As a marketer, understanding your target audience and their content consumption preferences is a foundational component to running successful campaigns. It’s why we create buyer personas, conduct market research, and complete customer interviews.

IT marketers in particular face a complex challenge connecting with their audience, who are heavily marketed to and have less tolerance for salesy content. To understand what makes IT audiences tick and how to effectively reach them, we interviewed BrightTALK’s IT Security Community Manager Joshua Downs.

Read his thoughts below and catch him on the BrightTALK Academy next week for a more in-depth discussion with Symantec about how you can influence the IT visionary.

More than time of day, more than length of webinar – what are the leading factors in an effective marketing program?

I would suggest that there are several elements that build a strong marketing program on BrightTALK, all of which work into engaging the various formats at your disposal on the platform:

1. Keeping the presentation interactive by flipping between screenshare (to demonstrate complex points) and slides (for more high-level stuff).

2. Answering audience questions throughout the presentation.

3. Including downloadable, high-quality attachments like detailed white papers or current reports (not just the webinar slides or a marketing one-sheeter).

4. Keeping a constant stream of fresh content in your channel, including not only webinars but also videos like customer testimonials and short-form previews of upcoming webinars.

5. Utilizing external actors and organizing panels with industry experts and/or customers. I generally see a 30% spike in attendance when clients invite independent experts to participate.

What makes the IT audience different from other audiences?

IT concepts are often a lot more meaty and technical than in other communities. You often have to make use of the screen share functionality, especially if you’re demoing a new piece of software or (in infosec) demonstrating how an attacker might be able to exploit a certain vulnerability. You need to be able to take your audience on a deep technical dive in many cases, not just holding high-level discussions around a theoretical subject. However, this means that the audience is more likely to sit through 45+ minutes of the content, as they really do need to see it through to the end to get their head around what they’re being shown.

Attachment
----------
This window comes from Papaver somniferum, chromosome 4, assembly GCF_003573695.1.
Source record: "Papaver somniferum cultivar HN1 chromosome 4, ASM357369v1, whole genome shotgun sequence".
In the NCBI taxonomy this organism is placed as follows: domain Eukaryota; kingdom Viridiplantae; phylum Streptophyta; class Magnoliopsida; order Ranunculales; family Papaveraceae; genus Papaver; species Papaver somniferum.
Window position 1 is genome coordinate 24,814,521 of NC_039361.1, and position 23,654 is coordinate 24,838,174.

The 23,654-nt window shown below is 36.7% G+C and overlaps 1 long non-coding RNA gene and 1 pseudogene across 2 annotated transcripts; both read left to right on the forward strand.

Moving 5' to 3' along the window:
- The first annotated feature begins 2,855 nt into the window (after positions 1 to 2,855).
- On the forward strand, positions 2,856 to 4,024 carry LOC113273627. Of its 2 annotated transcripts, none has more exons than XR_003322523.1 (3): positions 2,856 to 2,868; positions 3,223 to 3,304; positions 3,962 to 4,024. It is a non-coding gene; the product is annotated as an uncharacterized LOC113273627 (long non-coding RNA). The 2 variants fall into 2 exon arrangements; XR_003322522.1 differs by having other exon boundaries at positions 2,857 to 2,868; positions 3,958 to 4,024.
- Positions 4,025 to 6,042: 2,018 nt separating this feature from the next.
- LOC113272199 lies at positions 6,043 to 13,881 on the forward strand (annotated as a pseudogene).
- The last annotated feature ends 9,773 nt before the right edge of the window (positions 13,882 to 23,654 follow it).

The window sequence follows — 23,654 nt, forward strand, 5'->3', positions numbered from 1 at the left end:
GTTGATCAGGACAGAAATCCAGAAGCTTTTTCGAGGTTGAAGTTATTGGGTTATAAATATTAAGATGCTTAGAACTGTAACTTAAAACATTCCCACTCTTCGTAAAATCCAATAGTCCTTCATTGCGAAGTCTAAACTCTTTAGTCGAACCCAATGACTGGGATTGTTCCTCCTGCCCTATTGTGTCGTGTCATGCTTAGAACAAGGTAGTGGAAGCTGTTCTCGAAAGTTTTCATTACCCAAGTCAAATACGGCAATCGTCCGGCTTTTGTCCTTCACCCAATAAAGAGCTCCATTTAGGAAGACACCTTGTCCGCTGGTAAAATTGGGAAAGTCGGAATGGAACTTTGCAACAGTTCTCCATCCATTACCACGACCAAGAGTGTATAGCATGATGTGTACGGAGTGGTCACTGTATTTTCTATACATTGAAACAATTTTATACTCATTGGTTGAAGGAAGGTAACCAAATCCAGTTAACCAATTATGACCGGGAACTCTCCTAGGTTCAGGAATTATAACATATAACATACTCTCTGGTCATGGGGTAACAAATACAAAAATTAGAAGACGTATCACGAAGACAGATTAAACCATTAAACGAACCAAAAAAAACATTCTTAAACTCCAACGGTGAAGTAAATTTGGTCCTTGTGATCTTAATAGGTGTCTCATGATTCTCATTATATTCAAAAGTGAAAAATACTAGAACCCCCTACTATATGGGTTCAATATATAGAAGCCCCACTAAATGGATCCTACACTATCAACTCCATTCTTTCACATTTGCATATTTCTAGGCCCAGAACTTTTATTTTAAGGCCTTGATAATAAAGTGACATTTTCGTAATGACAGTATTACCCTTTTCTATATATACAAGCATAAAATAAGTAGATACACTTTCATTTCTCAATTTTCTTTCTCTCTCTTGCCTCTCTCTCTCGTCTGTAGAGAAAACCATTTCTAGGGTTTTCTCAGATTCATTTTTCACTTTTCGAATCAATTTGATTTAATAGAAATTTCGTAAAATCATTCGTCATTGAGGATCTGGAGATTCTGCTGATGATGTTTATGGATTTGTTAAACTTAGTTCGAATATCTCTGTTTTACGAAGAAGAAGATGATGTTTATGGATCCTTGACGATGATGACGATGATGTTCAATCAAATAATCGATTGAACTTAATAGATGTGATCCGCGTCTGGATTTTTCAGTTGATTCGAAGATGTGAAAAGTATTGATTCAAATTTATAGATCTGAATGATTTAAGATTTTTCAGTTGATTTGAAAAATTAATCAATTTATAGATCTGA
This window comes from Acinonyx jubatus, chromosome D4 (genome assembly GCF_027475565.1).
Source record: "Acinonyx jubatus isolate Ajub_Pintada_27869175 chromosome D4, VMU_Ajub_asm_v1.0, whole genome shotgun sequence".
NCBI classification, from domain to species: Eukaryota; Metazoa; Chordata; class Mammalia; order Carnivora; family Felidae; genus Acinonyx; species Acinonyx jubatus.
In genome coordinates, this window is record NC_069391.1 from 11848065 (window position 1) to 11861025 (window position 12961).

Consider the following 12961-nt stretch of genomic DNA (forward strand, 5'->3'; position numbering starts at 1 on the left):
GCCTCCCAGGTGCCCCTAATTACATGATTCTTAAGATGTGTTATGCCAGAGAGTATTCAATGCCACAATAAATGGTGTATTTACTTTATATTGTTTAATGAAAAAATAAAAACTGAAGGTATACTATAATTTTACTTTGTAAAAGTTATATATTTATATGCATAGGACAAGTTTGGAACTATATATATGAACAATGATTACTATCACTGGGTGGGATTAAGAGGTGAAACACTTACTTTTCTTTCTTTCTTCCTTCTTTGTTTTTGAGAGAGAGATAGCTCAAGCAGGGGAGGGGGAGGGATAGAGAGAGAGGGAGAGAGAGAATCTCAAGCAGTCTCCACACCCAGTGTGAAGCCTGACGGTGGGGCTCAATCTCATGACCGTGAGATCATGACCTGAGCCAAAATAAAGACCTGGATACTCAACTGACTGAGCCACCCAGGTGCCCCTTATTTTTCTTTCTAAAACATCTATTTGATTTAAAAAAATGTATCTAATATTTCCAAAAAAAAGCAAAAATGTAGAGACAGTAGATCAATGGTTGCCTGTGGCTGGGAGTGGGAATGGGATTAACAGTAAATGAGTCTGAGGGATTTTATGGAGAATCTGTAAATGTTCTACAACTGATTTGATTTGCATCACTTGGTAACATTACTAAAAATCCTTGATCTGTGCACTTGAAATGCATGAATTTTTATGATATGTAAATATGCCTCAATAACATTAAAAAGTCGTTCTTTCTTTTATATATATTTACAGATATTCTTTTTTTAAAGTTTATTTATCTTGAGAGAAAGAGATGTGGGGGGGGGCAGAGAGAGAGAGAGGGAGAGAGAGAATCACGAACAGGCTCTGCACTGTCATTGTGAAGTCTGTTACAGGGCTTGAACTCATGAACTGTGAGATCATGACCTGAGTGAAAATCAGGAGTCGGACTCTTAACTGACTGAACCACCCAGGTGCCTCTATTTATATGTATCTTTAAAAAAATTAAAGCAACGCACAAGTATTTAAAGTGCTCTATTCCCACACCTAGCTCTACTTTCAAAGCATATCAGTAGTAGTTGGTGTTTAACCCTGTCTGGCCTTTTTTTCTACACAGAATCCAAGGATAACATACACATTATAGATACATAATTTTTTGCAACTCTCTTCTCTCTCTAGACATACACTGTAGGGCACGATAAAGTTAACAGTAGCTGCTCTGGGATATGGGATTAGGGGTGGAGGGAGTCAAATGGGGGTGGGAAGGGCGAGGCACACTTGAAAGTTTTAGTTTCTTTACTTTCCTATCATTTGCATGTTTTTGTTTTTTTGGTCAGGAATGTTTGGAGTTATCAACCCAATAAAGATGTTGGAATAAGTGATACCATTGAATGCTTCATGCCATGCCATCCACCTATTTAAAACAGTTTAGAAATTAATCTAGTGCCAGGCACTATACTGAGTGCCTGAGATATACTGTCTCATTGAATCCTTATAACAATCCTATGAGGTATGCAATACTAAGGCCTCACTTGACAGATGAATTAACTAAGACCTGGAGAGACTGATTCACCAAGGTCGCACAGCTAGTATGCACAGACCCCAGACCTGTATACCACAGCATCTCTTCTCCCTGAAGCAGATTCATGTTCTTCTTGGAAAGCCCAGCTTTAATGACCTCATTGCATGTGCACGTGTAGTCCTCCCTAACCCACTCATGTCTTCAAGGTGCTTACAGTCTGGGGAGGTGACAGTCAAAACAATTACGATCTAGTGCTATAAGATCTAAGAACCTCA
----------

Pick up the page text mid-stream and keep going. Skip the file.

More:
I often find also that their experience in IT (security in particular) means that the audience are savvy when it comes to data privacy and are very reluctant to be marketed to. You need to approach them differently, making sure the content is absolutely spot-on (avoiding any hint of sales pitches or marketing content).

The tone has to be strictly thought leadership and the content should help them get ahead in their career, or you’ll lose their faith very quickly. Anything with an overtly sales or marketing tone tends to send IT audiences running for the hills!

What are industry trends that’ll impact marketers looking to connect with IT professionals this year?

Blockchain (which seems to be everywhere) is a key concern for all IT audiences this year. It’s got everybody talking and there’s a lot of hype around the topic; several key industries are now assessing how they can incorporate blockchain into their offerings. It’s a bit of a bubble at the moment — whether it lives up to the expectation is another question — but it’s certainly on the minds of many IT pros which is being reflected in the content on BrightTALK’s IT Communities.

Information security is also a very prominent topic within IT. Gartner has predicted that Cyber Security spending globally will jump from $75 billion in 2015 to $170 billion in 2020, so it’s becoming probably the one area that all IT companies have to focus on in some way. Within infosec, encryption seems to be coming back into the conversation even more, as the FBI involves themselves with Apple, and WhatsApp just announced that they’re going to encrypt all messages. It’s a fascinating topic and all kinds of industries (finance, critical infrastructure, defence, retail) are both interested by and investing heavily in encryption.

Other key infosec topics that are in the news on a daily basis such as cyber warfare and the big breaches (i.e. Ashley Madison, Panama Papers, etc.) are sparking a lot of debate and discussion on BrightTALK. These hyper-public, newsworthy stories are bringing security to the forefront of IT’s public-facing world. All IT companies producing software are increasingly having to think about incorporating security from the ground up in their development; so as a topic, it’s resonating well and it’s of interest to almost all IT audiences on BrightTALK; as absolutely nobody wants their organization to get breached.

How are EMEA audiences different from their global counterparts?

EMEA is a vast region with a multitude of cultures, time zones, and languages. It’s not as easy to go with a one-size-fits-all approach, which is easier to do in North America. As such, local language content always comes as a relief to audiences in other EU nations. Delivering the content in Italian or French or German will always be more enticing to EMEA tech audiences, especially for more in-depth topics where attention has to be held throughout the entire presentation.

Several of our largest clients have extra channels for their Italian or German content, in which their EU counterparts repurpose US or UK content for those local markets, in the right time zone and delivered in the right language. They also apply this approach to how they market the content to the audience via promotional email campaigns and so forth and generally see a lot of success with this technique.